Douro's terraced vineyards seem to perch on every bank of the twisting river from Vila Nova de Gaia to Pinhao and beyond, a sight its many tourist visitors have marvelled at. The vines have produced port wines for centuries, to be trod to pulp in stone lagaars in the numerous wineries which dot the landscape. The last decade has seen the emergence of a successful table wine made from the same grapes, an imposing cross, stylistically, somewhere between the Médoc and Coonawarra.
With its thick, dark skin and its floral aromas with spicy overtones, this is a highly valuable contributor to many port blends. Care needs to be taken to pick at full ripeness to avoid a bitter, green pepper character.
A dense, tightly-packed grape that provides the tannic backbone to port. It is far from clumsy however and is regarded as Portugal's finest red grape, substantially contributing to the best Douro table wines and to those of Dão. Its aromas show a refined floral note and the palate offers crisp red and black fruits in addition to impressive structure.
If not Spain's most planted red grape, then certainly its most prestigious. The backbone of rioja, and under 'sous-noms', the grape of Toro, Ribera del Duero and elsewhere in the north of the country. Early ripening, it can be picked ahead of the autumn rains of the Rioja region, and it remains trim and sleek in the Spanish sun. The temptation is to pick at high yields and in Rioja blending with the sturdier Garnacha and the more tannic Mazuelo and Graciano is the rule rather than the exception. There is a growing trend to specialise in the variety however, and with careful viticulture, rich-textured, deep coloured single-varietal wines - reflecting the quality the grape has achieved on its own in the higher altitude ribera del Duero for example - have resulted.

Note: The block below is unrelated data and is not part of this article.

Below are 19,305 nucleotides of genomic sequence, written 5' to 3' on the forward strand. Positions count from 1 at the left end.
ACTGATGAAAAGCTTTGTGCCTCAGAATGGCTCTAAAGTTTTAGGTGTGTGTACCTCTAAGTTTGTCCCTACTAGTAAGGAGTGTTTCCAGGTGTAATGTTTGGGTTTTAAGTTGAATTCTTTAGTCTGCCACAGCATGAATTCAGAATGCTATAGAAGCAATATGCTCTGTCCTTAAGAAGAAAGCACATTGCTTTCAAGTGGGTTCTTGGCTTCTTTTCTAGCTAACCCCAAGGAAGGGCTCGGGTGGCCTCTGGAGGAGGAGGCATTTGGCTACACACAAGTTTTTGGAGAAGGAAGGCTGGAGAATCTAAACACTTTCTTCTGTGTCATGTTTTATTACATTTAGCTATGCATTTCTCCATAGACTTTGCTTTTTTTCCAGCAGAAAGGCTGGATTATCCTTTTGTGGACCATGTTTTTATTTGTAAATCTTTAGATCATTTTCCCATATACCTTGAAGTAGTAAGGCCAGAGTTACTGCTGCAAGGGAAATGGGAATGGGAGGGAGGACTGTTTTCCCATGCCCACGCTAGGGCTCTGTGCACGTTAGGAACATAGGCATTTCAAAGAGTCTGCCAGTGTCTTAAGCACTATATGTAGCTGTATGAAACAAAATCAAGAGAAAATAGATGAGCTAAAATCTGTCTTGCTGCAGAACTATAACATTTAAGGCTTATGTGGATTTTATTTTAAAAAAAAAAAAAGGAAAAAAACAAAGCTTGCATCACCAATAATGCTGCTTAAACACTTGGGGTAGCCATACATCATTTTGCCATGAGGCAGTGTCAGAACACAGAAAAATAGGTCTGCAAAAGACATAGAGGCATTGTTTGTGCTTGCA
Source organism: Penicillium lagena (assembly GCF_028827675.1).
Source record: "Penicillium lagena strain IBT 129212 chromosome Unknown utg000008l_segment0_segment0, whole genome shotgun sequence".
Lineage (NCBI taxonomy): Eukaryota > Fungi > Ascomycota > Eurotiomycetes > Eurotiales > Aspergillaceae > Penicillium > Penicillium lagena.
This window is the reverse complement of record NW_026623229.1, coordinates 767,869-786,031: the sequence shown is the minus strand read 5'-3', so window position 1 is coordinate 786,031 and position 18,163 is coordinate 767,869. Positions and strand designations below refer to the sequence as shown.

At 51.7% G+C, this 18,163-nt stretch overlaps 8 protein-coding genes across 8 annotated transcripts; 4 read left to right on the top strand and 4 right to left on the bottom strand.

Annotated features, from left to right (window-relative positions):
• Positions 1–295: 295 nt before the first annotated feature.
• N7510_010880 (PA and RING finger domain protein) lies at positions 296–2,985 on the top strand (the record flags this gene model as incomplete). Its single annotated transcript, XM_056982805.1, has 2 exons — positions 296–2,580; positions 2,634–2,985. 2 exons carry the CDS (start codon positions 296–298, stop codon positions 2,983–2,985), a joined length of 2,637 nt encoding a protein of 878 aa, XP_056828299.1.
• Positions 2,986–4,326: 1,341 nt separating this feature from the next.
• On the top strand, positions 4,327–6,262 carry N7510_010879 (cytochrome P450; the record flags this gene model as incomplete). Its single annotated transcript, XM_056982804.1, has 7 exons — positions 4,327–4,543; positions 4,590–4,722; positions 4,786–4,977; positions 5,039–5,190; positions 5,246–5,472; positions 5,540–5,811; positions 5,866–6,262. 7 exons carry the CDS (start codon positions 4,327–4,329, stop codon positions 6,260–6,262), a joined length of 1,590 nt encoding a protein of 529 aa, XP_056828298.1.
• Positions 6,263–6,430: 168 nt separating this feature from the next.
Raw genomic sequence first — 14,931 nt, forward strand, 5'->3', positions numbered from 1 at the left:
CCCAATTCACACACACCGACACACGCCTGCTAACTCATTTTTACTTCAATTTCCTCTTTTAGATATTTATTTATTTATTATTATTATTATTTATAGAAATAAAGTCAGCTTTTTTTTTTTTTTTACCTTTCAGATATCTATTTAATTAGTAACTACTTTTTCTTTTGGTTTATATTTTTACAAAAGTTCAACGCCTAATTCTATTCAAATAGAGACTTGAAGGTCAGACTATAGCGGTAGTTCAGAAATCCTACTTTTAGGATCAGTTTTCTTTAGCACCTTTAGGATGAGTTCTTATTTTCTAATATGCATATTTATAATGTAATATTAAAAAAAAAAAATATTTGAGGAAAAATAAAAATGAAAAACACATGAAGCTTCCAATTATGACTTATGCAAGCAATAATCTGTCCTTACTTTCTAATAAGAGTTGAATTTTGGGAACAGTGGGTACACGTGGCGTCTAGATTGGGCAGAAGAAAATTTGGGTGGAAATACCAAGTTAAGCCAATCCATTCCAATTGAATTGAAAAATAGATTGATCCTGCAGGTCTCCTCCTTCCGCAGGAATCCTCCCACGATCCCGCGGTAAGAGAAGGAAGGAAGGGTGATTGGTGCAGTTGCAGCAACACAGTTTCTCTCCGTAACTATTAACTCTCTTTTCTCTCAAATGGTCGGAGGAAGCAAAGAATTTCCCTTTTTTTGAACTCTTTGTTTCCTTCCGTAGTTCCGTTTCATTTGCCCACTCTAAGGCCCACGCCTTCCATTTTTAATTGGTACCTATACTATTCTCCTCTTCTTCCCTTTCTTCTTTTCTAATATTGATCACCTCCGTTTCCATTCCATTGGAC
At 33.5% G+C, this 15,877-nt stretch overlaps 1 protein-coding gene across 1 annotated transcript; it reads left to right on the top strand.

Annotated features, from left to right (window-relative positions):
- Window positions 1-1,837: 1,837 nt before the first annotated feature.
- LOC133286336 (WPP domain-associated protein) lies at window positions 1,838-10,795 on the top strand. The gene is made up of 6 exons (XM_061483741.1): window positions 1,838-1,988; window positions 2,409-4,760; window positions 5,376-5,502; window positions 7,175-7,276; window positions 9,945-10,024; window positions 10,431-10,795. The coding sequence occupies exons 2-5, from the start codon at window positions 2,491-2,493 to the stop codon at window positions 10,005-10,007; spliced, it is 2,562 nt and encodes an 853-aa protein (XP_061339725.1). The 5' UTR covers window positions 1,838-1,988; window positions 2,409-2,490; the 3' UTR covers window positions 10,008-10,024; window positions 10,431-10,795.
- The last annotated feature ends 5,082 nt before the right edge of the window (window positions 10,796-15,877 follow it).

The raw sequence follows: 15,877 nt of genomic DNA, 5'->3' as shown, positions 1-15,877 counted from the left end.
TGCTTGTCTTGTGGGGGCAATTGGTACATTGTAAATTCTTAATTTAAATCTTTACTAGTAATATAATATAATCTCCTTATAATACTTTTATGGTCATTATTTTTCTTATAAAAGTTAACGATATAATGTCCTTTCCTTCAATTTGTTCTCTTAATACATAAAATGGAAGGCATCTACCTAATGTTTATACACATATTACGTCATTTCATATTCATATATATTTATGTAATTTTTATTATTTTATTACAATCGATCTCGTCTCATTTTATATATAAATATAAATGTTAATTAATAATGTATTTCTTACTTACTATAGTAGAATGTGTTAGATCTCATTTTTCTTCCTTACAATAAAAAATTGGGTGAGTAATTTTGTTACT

Grown in Portugal where it is Known as Aragonez in the Alentejo region reflecting its Spanish origins this early ripening variety can be picked ahead of autumn rains and it remains trim and sleek in the Iberian sun. It contributes a fleshy harmony to numerous blends. Also important and in the Douro where, as Tinto Roriz, it finds its way into many port wines.
An important component in the blend of most ports, where the deep pigment and high alcohol potential of the variety are fully exploited. Also found in Douro table wines. Tinta Barocca has transferred successfully to South Africa’s warmer vineyards where it makes an impressively deep, plum and berry scented table wine. Foursquare and solid, it nevertheless offers smooth tannins and a satisfying finish.